A dream for Venezuela
By Aleksander Boyd
London 11 September 2004 – “The opposition has no plan,” that is the first sentence international onlookers utter when one comments upon Chavez' disastrous administration. The latter is invariably followed by “the opposition is composed by political dinosaurs that want to regain the lost clout to continue ignoring the parcel of disenfranchised.” Both maxims evidence firstly an irresponsible and widespread tendency to take comments -made in that respect by the official apparatus of Venezuela- unquestioningly and second it demonstrates a supine ignorance of the elements composing the opposition. But what / who is Venezuela's opposition? I will try to answer that question from my own political standpoint, which is diametrically opposed to Chavez or whatever he represents but equally opposed to the present leadership of the opposition.
The democratic veneer
Venezuela's current political system is coated by a democratic veneer that sort of provides the necessary credentials to the authoritarian revolution spearheaded by Chavez. Freedom of press, occurrence of elections and existence of dissenting political parties prop up, democratically, the Bolivarian project. Let us analyze however each and every one of the aforesaid aspects.
Freedom of the press; the country enjoys an industrialized-societies type of governmental stance vis-a-vis the press. Comparisons with other countries can easily be drawn on the basis of abundance of programmes critical to the incumbent administration with no other restrictions than those self imposed. The left constantly tries to make a point with regards to the abusive and disrespectful language used by journalists and TV regulars in Venezuela. However, having lived in America and Europe, I can responsibly say that the media in my country is no different from the British tabloids or Michael Moore in any respect.
Occurrence of elections; yes there are elections. Rigged? Unfair and under the ominous control of a totally subservient electoral entity? Indeed! Ergo the issue is not the occurrence but rather the form and the unconstitutional behaviour of those responsible to conduct them, for no person acquainted with our crisis can deny the obvious partisan character of the majority that controls the electoral board.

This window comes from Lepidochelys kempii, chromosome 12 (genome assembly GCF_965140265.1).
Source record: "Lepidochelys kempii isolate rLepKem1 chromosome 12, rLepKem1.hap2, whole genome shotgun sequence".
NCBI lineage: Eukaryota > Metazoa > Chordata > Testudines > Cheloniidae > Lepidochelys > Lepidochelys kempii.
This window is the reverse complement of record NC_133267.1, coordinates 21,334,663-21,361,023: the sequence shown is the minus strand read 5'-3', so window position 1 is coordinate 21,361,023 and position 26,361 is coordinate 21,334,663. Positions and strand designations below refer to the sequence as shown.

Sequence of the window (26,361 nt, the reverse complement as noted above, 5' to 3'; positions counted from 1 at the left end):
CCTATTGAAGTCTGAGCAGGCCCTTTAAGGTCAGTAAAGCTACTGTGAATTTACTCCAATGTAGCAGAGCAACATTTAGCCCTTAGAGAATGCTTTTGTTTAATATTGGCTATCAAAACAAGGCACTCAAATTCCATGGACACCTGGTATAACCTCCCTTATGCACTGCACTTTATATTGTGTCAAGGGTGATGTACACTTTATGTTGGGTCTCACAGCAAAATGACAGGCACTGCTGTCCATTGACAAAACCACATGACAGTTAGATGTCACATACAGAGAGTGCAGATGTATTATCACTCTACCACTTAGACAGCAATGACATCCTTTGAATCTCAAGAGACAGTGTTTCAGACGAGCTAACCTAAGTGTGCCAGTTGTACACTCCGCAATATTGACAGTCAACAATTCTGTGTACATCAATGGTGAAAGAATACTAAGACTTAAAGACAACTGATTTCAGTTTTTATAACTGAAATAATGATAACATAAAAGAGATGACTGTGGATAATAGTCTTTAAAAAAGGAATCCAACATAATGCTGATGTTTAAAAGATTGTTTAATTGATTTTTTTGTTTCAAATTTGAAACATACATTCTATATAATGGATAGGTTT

Existence of dissenting political parties; again one finds old operators vying for power and trying to realign themselves with the power that be. Here's where the problem stems from. An ever augmenting number of people, not politically identified with Chavez, feel utterly betrayed by the Democratic Coordinator (CD). Yours truly is nothing but one of them. This merits some thought for it has been demonstrated time and again that the current political opposition is absolutely useless at scoring points against chavismo. They don't represent us, nor do they consult us in matters of relevance. Every time a group, partiality or NGO raises its voice against the non-voted for leadership an avalanche of condemnation follows suit, branding the ever useful argument of unity. But all fairy tales have an end and such end has arrived. Hugo Chavez needs the opposition and equally the opposition needs him for the preservation and subsistence of both species. Hence it is only logic to affirm that the best strategy to keep the opposition on the leash is to covertly foster unity for unity, in this instance, means chaos, intrigue, internal disputes, retarded actions and lack of consensus and operative capacity. As a case study my own -risking of sounding pretentious here-. I chair an international NGO, which I founded with no other commitment than to positively contribute with my beloved nation. I have lobbied international entities such as Amnesty International, the EU commission, the FCO and others on my own initiative. So just to name a recent example, it came as a shock to learn that the EU commission was not going to send an electoral observation mission to Venezuela, which I needed to find out by calling my EU representative who very diligently forwarded me the official reasons for it. The old dinosaurs in Caracas never said anything of the sort!! Ergo under no circumstances can I feel represented by such a bunch of incompetents.
Where does that leave us?